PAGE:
“Buried Treasure”: The stuff that’s buried in the ground, that Dell wants to clean up, 138 ff. The vision of Alma, who turns out to have more of a plan than Nolan expects, 145, besides looking good without her shirt. The money is in probate, of course, but still.

“Some Assembly Required”: chopping out stumps, heatstroke, then the marvelous conversation with the traveling Jesus guy, 152 ff., who turns out to be named Chet. He’s on disability—“they say I cracked up in the Marine Corps.” Another conversation about what one learns in the military, 156 ff. “Mostly what I learned was not to think for myself.” Not a bad thing in a complicated world: “You ain’t got to figure nothing out for yourself, you just got to do what you’re told and act like you’re supposed to.”

“Except for being a Jesus-loving lunatic, Chet really wasn’t too bad a guy.”

Alma tries to buy an ostrich and a cougar, but the ostrich sticks its head in the cougar cage, crunch. 164: cats never look guilty, but dogs understand good and evil. Nolan wonders if he has any cat left in him. Alma loves dangerous animals, she says. And he agrees to talk to somebody about dynamite—Steve Pitts, of course.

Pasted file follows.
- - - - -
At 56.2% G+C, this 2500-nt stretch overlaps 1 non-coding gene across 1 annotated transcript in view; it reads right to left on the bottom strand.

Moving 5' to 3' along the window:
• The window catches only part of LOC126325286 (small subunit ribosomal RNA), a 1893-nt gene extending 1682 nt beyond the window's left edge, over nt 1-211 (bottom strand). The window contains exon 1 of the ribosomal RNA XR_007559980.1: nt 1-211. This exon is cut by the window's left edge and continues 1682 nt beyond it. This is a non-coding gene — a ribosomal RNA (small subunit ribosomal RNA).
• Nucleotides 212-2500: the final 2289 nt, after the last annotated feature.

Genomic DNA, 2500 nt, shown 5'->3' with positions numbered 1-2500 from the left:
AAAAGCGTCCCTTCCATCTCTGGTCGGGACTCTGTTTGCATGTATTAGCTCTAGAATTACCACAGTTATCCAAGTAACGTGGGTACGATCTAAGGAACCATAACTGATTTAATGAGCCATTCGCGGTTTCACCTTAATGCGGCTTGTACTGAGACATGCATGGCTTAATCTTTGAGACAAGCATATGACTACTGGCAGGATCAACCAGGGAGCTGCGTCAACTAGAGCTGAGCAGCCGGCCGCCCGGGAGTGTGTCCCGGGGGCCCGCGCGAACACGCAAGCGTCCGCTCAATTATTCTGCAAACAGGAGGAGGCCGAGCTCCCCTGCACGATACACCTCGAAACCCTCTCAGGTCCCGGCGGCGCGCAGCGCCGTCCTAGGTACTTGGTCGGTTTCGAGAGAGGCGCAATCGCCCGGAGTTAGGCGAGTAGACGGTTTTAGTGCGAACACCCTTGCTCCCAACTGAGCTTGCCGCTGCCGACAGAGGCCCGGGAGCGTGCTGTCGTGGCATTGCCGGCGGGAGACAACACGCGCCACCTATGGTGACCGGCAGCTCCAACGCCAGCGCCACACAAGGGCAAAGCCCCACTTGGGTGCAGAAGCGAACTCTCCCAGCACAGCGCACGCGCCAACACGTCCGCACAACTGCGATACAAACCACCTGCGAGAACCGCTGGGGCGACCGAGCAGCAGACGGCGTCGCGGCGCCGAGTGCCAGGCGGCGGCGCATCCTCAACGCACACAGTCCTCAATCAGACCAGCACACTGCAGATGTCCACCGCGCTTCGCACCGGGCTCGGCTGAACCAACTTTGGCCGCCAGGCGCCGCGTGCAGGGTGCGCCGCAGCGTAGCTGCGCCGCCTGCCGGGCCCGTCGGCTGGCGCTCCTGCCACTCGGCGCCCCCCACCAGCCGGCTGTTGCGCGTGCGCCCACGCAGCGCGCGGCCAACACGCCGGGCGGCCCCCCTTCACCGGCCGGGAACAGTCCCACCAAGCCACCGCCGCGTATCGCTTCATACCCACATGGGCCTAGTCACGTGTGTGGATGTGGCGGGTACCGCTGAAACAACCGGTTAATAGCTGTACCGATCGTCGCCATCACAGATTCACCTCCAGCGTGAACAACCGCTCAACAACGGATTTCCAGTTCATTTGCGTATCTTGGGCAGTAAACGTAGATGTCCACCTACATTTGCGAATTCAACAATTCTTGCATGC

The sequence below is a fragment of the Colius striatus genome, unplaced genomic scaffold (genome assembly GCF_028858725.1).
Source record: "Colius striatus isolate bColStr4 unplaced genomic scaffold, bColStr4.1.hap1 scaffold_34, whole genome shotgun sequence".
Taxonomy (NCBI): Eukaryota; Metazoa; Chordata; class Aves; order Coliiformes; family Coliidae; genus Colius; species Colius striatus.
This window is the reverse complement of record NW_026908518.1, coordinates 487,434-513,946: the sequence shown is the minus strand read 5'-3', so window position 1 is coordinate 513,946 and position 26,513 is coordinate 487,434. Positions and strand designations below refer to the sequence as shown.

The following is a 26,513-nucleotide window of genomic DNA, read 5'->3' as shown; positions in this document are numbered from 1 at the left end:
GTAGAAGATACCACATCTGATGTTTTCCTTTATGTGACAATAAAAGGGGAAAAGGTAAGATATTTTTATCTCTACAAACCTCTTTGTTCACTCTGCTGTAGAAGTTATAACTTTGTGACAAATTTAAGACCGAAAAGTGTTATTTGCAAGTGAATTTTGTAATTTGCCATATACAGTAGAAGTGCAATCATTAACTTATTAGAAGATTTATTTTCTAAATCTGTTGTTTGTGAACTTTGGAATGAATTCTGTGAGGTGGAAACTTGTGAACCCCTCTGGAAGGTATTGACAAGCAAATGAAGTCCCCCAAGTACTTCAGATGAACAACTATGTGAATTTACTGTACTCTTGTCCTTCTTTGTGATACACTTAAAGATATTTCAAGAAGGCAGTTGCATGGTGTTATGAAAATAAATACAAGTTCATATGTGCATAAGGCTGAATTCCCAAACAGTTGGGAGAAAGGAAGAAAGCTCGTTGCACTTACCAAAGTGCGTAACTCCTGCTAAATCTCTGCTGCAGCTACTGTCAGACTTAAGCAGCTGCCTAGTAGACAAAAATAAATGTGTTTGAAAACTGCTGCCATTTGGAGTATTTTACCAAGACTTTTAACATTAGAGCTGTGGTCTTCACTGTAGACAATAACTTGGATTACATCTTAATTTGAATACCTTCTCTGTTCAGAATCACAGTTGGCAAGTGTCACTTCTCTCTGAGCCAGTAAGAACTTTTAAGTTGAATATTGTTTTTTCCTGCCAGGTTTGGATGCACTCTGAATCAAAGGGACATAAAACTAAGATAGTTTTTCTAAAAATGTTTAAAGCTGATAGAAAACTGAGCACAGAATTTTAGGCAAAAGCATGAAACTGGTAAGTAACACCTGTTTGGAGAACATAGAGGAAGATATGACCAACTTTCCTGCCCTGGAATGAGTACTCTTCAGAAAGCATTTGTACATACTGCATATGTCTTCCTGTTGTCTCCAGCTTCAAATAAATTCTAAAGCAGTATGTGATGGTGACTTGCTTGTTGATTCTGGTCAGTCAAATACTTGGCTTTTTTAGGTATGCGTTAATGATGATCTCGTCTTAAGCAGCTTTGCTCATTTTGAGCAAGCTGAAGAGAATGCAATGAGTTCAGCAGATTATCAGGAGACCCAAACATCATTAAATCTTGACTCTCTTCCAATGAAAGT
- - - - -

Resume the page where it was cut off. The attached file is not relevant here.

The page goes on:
Pattern here? dangers that strike suddenly, unpredictably?

“Demolition Derby”: Buddy Pilot, who turns out to be the guy who shot Tump, more or less accidentally. The problem with Buddy, Nolan says, is that he’s an “unaffiliated misfit.” (171)

The demolition derby, which turns out to be mainly cars they’ve repossessed—Nolan watches them get crunched, 174. The Jaycees are raising money . . . for a new war memorial, of course, for the Gulf War, 175.